Written by Corbett Smith
Euless Trinity's Myles Turner is nation's most sought-after recruit, yet late bloomer still developing
IRVING — The free throw rolled off the rim, and the jeers started up.
It was not Myles Turner’s night.
Double- and triple-teamed for the first three quarters, he’d become an offensive afterthought for his Euless Trinity teammates, who seemed content to seek open looks set up by dribble drives to the basket.
His absence was noticeable, especially considering that against Irving, he was a head taller than anyone else on the court. Midway through the fourth quarter, the 6-111/2 senior had four points from six shots.
It’s not as if Turner isn’t skilled — far from it. In fact, he might be the most skilled high school big man in the country while facing the basket. A good ball-handler for his size, with solid footwork, a fluid outside shooting stroke, and ability to use either hand while in the post — Turner’s skills are tailored for the college and professional level.
But for those expecting to see a 7-footer throwing down on a bunch of hapless high school players, it wasn’t happening — at least not on this Tuesday night in mid-January.
Instead, one of the best high school prospects in the country was getting heckled, while SMU coach Larry Brown sat 20 feet away, pining for Turner’s talents.
Top of the list
Turner is the most sought-after recruit in the country, the only consensus top-10 player who hasn’t orally committed or signed with a college.
Named to the McDonald’s All-American roster last week, Turner is listed by both ESPN and Scout.com as the No. 2 prospect in the nation, behind Chicago post Jahlil Okafor.
Ask him for teams in the running, and Turner will rattle off his seven finalists: Arizona, Duke, Kansas, Kentucky, Ohio State, Oklahoma State and Texas — in that order, which, by no coincidence, is alphabetical. Programs such as SMU and Texas A&M are sticking around, still recruiting him despite the list.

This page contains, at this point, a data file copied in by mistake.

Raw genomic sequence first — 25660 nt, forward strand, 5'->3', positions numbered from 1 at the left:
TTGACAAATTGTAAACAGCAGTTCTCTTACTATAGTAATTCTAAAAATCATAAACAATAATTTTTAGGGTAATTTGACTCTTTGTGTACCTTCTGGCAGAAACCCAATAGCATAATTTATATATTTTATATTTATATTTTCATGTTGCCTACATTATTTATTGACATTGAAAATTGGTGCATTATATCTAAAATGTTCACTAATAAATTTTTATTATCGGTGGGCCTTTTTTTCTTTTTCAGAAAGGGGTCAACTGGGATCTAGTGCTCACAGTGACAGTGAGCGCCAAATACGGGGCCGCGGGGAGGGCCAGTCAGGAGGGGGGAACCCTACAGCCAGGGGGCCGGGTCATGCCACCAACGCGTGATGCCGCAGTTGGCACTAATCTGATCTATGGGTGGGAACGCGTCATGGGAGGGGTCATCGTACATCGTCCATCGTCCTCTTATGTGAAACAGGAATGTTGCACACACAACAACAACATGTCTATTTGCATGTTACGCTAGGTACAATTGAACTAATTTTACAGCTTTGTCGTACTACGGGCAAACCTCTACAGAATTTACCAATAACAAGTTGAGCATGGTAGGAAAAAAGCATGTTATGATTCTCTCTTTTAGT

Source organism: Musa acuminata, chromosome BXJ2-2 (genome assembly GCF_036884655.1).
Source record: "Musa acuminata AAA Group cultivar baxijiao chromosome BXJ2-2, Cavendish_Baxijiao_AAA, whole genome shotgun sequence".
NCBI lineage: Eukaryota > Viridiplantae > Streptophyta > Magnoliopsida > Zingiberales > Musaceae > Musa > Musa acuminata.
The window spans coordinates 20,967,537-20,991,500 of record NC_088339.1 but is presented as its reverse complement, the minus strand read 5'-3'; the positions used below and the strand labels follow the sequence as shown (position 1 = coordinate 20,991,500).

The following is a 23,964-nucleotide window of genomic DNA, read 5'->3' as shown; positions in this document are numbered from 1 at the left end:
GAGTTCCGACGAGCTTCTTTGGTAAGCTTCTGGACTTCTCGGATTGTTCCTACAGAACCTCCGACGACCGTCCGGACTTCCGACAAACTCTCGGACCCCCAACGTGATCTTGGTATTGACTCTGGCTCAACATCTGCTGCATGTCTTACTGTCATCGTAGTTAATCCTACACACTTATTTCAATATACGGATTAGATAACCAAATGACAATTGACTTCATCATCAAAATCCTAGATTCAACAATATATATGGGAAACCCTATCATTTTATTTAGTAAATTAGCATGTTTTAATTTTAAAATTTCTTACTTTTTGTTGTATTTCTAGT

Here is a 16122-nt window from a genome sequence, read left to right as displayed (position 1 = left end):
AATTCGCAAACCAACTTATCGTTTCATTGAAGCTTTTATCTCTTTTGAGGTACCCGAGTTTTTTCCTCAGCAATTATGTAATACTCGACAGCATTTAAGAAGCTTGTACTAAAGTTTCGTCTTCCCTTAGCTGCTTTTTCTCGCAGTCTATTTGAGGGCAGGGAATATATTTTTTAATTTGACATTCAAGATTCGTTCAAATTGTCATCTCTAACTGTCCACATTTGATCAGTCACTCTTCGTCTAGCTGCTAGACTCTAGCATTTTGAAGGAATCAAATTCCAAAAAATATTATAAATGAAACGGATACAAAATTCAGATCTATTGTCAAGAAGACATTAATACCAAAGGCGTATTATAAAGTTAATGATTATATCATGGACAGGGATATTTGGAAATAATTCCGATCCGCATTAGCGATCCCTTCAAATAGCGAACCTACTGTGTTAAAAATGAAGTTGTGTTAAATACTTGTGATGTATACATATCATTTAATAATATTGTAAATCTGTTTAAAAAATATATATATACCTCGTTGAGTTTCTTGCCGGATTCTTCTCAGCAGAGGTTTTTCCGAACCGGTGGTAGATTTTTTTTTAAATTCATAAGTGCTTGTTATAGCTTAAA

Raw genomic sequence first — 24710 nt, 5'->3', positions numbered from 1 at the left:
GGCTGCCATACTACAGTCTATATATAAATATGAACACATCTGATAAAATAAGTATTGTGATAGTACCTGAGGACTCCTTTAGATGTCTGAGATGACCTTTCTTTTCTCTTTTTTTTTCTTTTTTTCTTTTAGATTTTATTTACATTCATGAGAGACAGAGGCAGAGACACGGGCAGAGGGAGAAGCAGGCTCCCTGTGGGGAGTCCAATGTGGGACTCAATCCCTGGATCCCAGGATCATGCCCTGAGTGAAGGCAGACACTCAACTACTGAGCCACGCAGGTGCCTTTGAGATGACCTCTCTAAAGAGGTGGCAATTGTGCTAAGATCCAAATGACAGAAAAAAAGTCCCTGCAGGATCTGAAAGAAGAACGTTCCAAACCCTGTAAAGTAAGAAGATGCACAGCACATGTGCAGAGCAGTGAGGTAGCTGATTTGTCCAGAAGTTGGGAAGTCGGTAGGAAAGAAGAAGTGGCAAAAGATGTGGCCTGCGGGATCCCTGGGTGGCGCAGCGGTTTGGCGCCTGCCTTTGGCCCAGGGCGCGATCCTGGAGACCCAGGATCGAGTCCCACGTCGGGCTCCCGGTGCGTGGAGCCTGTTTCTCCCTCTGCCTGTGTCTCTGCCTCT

Before Turner initially cut down his group of suitors, he had little peace and quiet.
“There was one night where my dad, my mom and myself were on the phone, all with a different coach, at the same time,” Turner said. “We could never spend as much family time as we wanted because of the process itself.”
At the height of the craziness, Turner received 119 letters from colleges in a single day.
“My mom made me read every single one of them,” Turner said.
As one of 10 U.S. players selected for April’s Nike Hoop Summit, Turner will use the showcase to iron out his final decision — playing alongside recruits from Arizona, Duke and Kansas.
“Whenever he decides to go, he’ll make a name for himself,” his father, David Turner, said. “His ultimate goal isn’t to get in the NBA, but to stick around, to be on that third or fourth contract.”
A late bloomer
Turner’s goals weren’t always so lofty.
In fact, he was largely unknown coming into his junior year.
That makes him an outlier among most other McDonald’s All-Americans, who have been seen as potential superstars for the last three or four years.
For example, Prime Prep’s Emmanuel Mudiay helped Arlington Grace Prep to the TAPPS 4A title as a freshman, leading the team in scoring in the championship game. Houston St. John’s forward Justise Winslow already had two AAU titles and a SPC title in hand after his freshman year. And Okafor, the consensus No. 1 recruit, got his first offer from DePaul as an eighth-grader.
As a freshman, Turner was a gangly 6-2 post still on the freshman team.
“His potential was there, but unless you really know basketball — you couldn’t see it,” David Turner said. “I put him in front of the top programs in the Dallas area [on the AAU circuit], and they saw him but didn’t know what they were looking at.”
The key was that Myles kept grinding — Trinity coach Mark Villines called him one of his team’s tireless workers — and growing, 3 to 4 inches per year. Between his sophomore and junior seasons, Turner, then 6-7, might have made a splash on the AAU scene. But he broke his ankle on the first spring game of 2012, chasing a player down while making a hustle play.